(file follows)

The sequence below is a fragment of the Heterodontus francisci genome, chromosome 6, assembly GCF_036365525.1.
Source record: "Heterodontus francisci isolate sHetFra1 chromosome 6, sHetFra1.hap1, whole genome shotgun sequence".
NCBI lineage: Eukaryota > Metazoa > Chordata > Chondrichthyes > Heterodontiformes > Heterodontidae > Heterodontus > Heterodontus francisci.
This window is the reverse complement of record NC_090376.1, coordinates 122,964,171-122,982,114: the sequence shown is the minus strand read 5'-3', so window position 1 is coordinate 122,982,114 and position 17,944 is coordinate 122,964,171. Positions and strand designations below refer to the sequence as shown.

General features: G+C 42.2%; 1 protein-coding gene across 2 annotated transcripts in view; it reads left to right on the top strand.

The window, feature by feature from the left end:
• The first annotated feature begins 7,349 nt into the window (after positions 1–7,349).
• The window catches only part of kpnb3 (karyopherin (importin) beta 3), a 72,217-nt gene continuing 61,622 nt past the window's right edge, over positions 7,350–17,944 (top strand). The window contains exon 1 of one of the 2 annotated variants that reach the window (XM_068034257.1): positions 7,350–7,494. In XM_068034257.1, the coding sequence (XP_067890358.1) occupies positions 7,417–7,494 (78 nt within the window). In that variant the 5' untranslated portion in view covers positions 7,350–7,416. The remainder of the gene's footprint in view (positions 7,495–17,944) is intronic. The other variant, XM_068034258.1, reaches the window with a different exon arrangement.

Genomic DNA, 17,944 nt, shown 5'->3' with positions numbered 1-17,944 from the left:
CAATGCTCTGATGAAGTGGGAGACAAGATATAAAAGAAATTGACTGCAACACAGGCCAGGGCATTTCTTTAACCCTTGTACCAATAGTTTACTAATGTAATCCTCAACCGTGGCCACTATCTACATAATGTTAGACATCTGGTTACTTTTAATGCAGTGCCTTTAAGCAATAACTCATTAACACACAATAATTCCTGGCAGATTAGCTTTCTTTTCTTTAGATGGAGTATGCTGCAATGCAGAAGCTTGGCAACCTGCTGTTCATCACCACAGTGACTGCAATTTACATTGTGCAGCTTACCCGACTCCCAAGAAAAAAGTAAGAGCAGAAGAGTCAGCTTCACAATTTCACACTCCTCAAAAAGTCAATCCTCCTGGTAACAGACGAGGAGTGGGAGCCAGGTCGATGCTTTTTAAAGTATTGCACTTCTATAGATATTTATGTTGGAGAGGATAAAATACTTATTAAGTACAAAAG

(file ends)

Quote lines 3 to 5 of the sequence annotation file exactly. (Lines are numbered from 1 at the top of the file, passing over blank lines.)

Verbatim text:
NCBI lineage: Eukaryota > Metazoa > Chordata > Chondrichthyes > Heterodontiformes > Heterodontidae > Heterodontus > Heterodontus francisci.
This window is the reverse complement of record NC_090376.1, coordinates 122,964,171-122,982,114: the sequence shown is the minus strand read 5'-3', so window position 1 is coordinate 122,982,114 and position 17,944 is coordinate 122,964,171. Positions and strand designations below refer to the sequence as shown.

General features: G+C 42.2%; 1 protein-coding gene across 2 annotated transcripts in view; it reads left to right on the top strand.